“Any lawyer worth his salt will tell [a] suspect in no uncertain terms to make no statement to police under any circumstances.” So said Supreme Court Justice Robert Jackson fifty years ago. Strong words from a man who had served as the Attorney General of the United States and as the Chief Prosecutor at Nuremburg. Common‐sense words, too: Every kid who has watched a re‐run of TV cop shows knows that “you have the right to remain silent” when the police come knocking.
Except that, now, you don’t. In Hiibel v. Sixth Judicial District of Nevada, the Supreme Court, in one stroke, turned Justice Jackson’s advice on its head, and turned generations of TV cop shows into so much false advertising. Silence, said the Court, is not only not privileged: it can get you thrown in jail.
Hiibel arose out of a set of facts typical of thousands of run‐of‐the‐mill police investigations. Responding to reports of domestic battery, police encountered a suspect, Dudley Hiibel. The investigating officer, after approaching, demanded that Hiibel identify himself. Hiibel declined. “I feel quite strongly I have a right to remain silent,” Hiibel later explained.
Dudley Hiibel paid a steep price for his stand on principle: The police arrested Hiibel on the spot, and threw him in jail. The charge? Not domestic battery, a crime for which the police had no evidence to arrest. (Hiibel later proved to be innocent). Instead, Nevada justified the arrest based on a state statute that makes refusal to provide identification, when stopped by the police, a jail‐able crime.
The unconstitutionality of the Nevada statute should have been a no‐brainer for the Court. Over the last three decades, the Court has repeatedly held that the “right to remain silent” is an unconditional constitutional guarantee under the Fourth and Fifth Amendments. In Davis v. Mississippi, for example, the Court emphasized that it is a “settled principle” that “the police have … no right to compel [citizens] to answer” police questions. In Terry v. Ohio, the case that upheld the power of police to briefly stop and question “suspicious” persons on the street, Justice Byron White added that: “[A person detained] is not obliged to answer, answers may not be compelled, and refusal to answer furnishes no basis for an arrest.”
As New York University law professor Stephen Schulhofer has noted, the “right to remain silent” reflects a core constitutional principle: namely, that lawful police investigation should rely on “persuasion and the suspect’s overconfidence,” rather “pressure and fear.” The privilege of silence guarantees that wiles and smarts, not intimidation, should define lawful police practice.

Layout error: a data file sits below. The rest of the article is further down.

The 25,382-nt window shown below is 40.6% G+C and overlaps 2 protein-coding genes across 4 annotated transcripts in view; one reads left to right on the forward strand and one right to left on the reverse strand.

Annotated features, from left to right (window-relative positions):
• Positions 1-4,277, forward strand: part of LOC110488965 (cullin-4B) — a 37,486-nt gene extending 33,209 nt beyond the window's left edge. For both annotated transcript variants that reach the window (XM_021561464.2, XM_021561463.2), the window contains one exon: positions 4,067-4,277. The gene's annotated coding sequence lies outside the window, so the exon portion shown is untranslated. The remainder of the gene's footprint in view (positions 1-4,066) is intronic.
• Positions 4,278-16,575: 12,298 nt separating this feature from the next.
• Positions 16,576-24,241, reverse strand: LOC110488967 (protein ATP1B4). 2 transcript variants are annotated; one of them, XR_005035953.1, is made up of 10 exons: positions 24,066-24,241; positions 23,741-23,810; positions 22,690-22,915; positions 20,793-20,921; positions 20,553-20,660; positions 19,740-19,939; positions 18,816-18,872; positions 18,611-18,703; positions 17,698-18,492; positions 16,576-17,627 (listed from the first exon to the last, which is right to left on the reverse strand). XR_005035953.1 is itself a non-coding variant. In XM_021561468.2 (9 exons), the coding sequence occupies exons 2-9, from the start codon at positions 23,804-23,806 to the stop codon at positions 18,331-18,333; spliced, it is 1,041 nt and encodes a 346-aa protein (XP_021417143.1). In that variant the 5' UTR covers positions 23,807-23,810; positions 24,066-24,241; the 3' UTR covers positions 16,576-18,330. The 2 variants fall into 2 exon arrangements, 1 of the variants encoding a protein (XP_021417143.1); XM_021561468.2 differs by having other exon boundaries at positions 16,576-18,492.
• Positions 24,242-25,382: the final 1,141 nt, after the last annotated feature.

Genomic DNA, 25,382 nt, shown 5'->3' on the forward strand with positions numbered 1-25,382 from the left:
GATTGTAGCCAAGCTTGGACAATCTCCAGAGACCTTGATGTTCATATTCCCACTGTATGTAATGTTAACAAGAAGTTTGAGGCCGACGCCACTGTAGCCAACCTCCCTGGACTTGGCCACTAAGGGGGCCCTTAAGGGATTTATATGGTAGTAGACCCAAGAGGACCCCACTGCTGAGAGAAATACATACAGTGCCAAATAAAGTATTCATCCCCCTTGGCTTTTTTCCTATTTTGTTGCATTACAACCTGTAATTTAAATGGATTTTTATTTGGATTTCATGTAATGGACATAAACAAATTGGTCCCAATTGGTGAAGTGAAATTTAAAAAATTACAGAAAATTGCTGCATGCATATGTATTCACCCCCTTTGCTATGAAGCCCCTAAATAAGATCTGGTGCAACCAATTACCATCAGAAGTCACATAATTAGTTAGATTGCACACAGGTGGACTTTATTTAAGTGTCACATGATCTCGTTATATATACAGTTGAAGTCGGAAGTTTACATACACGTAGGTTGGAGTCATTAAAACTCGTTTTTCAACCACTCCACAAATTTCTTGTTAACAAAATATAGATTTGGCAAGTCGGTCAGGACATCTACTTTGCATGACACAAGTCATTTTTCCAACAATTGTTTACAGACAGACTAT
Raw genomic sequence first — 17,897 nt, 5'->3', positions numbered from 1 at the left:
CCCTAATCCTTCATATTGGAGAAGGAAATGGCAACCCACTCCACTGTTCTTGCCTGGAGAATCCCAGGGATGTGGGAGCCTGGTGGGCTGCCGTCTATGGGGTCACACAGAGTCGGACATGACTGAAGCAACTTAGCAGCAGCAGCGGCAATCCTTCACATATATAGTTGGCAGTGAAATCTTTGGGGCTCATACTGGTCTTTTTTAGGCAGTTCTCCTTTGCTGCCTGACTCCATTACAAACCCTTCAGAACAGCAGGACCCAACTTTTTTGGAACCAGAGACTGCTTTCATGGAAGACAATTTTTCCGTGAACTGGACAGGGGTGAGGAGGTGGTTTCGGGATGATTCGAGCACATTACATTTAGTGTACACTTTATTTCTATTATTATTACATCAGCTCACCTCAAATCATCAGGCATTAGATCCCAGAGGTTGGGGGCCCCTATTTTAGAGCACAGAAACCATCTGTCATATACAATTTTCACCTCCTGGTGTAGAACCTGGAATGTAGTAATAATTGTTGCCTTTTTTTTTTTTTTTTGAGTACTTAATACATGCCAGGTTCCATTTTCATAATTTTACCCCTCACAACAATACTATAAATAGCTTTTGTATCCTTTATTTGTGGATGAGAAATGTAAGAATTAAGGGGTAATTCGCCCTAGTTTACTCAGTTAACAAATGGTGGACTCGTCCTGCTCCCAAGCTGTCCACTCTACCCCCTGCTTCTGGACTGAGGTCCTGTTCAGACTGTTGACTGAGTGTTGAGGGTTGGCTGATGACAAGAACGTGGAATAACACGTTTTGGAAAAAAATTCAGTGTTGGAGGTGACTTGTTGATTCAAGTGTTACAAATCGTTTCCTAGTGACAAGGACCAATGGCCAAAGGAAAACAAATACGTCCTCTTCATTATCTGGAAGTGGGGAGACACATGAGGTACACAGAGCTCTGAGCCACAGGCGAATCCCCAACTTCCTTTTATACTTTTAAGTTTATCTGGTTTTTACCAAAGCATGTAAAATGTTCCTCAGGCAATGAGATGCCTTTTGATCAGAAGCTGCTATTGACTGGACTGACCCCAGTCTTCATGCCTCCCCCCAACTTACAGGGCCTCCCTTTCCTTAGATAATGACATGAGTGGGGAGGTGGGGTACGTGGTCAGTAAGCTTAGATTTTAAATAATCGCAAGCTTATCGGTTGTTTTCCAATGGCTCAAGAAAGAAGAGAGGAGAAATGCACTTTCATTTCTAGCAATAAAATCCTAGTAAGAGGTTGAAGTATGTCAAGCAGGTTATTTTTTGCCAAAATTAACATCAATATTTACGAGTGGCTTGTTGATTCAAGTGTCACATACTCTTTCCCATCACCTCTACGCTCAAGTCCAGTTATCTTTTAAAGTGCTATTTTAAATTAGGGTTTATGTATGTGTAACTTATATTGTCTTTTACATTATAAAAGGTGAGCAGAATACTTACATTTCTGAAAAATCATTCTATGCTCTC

Hiibel, however, holds just the opposite: Far from “scrupulously respecting” the right to remain silent (as the Court’s past decisions require), Hiibel authorizes the police to “sanction” those with the temerity to exercise their right to silence … by hauling unresponsive citizens to jail. Indeed, the Court appears to affirmatively condone police use of “threat[s]” and “criminal sanction” as a “help[ful]” tools of good police investigation. In Hiibel, “pressure and fear” gain a new purchase on the law of criminal procedure.
The Court justifies expanded use of police “threats” based on two grounds: (1) the supposed need to “protect” police officers, and (2) the notion that compelled disclosure of a name is not “coercive” within the scope of the constitution, because a name is not “incriminating.” Neither carry water.
The “safety” concern would be less difficult to credit if the Court, in Terry v. Ohio, had not already authorized police officers to physically search suspects for weapons — and if dangerous criminals could be trusted to passively tell police the truth about their identity on demand.
The second argument is handily disposed by Justice John Paul Stevens, writing in dissent. If “disclosure of a petitioner’s name would [not] … incriminate him,” queried Stevens, then “why else would an officer ask for it? And why would the Nevada Legislature require … disclosure [of a name] only when circumstances ‘reasonably indicate that the person has committed, is committing or is about to commit a crime?’ .… The very existence of the statute demonstrates the value of the information it demands.”
Hiibel has one bright spot: The decision could have been worse. The Court mercifully avoided upholding compelled disclosure of information beyond a suspect’s name. Accordingly, there is hope the Court may yet strike down the twenty state statutes that demand suspects give not only names to police, but also an “explanation” of themselves on demand. The Court also emphasized that the decision doesn’t require a hand over of “driver’s license[s] or any other document.” Hiibel accordingly does not green‐light the push for a national identification card.
But these caveats hardly save the opinion. To the contrary, they are symptoms of the Court’s growing fecklessness. For this Court, recognition of firm protections for civil rights is always on the horizon, to be protected tomorrow, in the next case. That promise is wearing thin. Five years ago, Justice Kennedy — often described as a “bellwether” Justice¯warned that the Court stood at risk of forgetting “liberty comes … from the Constitution by right,” and not from “officials by grace.” Flash forward to today: Justice Kennedy authored Hiibel. Perhaps he has changed his mind.
Hiibel underscores, once again, that when it comes to upholding constitutional restraints on the State’s criminal apparatus, there is only one sure bet in the modern Court: All bets are off.